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What's Left Of Unix?

Vendors are scrapping over what remains of a once-hearty market.
IBM and HP have engaged in dual-pronged operating system strategies. They're happy to provide consulting services to establish low-cost Linux servers in companies, then look for the opportunity to upgrade those servers to their own brand of Unix when customers outgrow Linux on x86 hardware. IBM also has kept its own hardware lines alive by making Linux available on all its servers.

Don't look to IBM to mimic Sun's open-source move with AIX. "We won't open source it," says IBM VP of pSeries servers Karl Freund. "We have an open-source strategy, and it's Linux."

But IBM's strategy of playing both sides has made it a target of a copyright-infringement lawsuit by SCO Group, charging that IBM illegally added SCO's Unix code to Linux. SCO also has filed suits against Linux users AutoZone Inc. and DaimlerChrysler AG; those are on hold pending the outcome of the IBM suit. The legal action has sent a chill through the Linux community, with users uncertain whether they might one day be charged royalties.

Signs Of Life

Still, there are signs that Unix isn't quite ready for retirement. Last month IBM unveiled plans to accelerate AIX development by creating the AIX Collaboration Center on its Austin, Texas, campus to house its leading Unix software engineers and Power chip designers. IBM will invest $200 million in the center over the next two years, though that figure includes a lot of existing AIX developers and resources. IBM officials hedge when asked just how much the company spends annually on AIX research and development. "We don't roll the numbers that way," says Freund.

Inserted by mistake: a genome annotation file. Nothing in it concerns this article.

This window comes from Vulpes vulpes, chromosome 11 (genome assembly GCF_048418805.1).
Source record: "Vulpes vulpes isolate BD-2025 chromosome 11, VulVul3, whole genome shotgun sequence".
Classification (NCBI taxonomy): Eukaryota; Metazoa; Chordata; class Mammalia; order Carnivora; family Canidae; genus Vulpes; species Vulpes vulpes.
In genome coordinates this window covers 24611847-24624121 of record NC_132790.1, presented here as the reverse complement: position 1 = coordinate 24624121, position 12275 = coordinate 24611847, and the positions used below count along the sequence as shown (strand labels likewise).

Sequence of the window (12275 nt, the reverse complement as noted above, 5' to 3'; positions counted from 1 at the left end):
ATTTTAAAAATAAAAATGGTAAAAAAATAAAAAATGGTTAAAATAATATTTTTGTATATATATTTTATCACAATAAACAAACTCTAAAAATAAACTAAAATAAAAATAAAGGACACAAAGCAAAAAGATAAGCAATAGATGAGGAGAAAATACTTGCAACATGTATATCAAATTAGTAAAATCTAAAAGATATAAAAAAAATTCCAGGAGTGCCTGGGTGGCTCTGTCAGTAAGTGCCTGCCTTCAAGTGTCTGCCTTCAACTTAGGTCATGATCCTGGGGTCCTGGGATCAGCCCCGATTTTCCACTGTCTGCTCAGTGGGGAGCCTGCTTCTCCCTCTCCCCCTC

Oracle joined the AIX center as a founding partner and pledged to work with IBM engineers to ensure that Oracle's applications run well on AIX barely a month after embracing Solaris as its preferred development and deploy-ment platform for its data-base software. "IBM has become the leader in the Unix marketplace. Our partnership will allow Oracle to take advantage of the momentum they have generated," Oracle president Charles Phillips said in a statement last month. Oracle's fickleness--endorsing Solaris one month and AIX the next--is rooted in pragmatism: It has spent billions on application development and acquisitions like PeopleSoft, and it wants to be sure it can sell those apps to the huge AIX installed base.

So references to "dead Unixes" may be premature. For many companies, Unix still represents reliability and scalability. "Linux is good, but the mature Unixes are more proven, more stable," Overstock's Peterson says. "We'd like to run Linux everywhere, but even at Overstock, we still need the old Unixes."

Unix's future hinges partly on future development and support and partly on how long vendors can make money at it. "Unix will clearly survive as a legacy operating system, as there is an enormous investment in Unix hardware that won't go away any time soon," says Joshua Greenbaum, an analyst with Enterprise Applications Consulting. "But I don't know of anyone whose initial software development plans specify Unix. That's a very 20th century idea."

Illustration by Red Nose Studio

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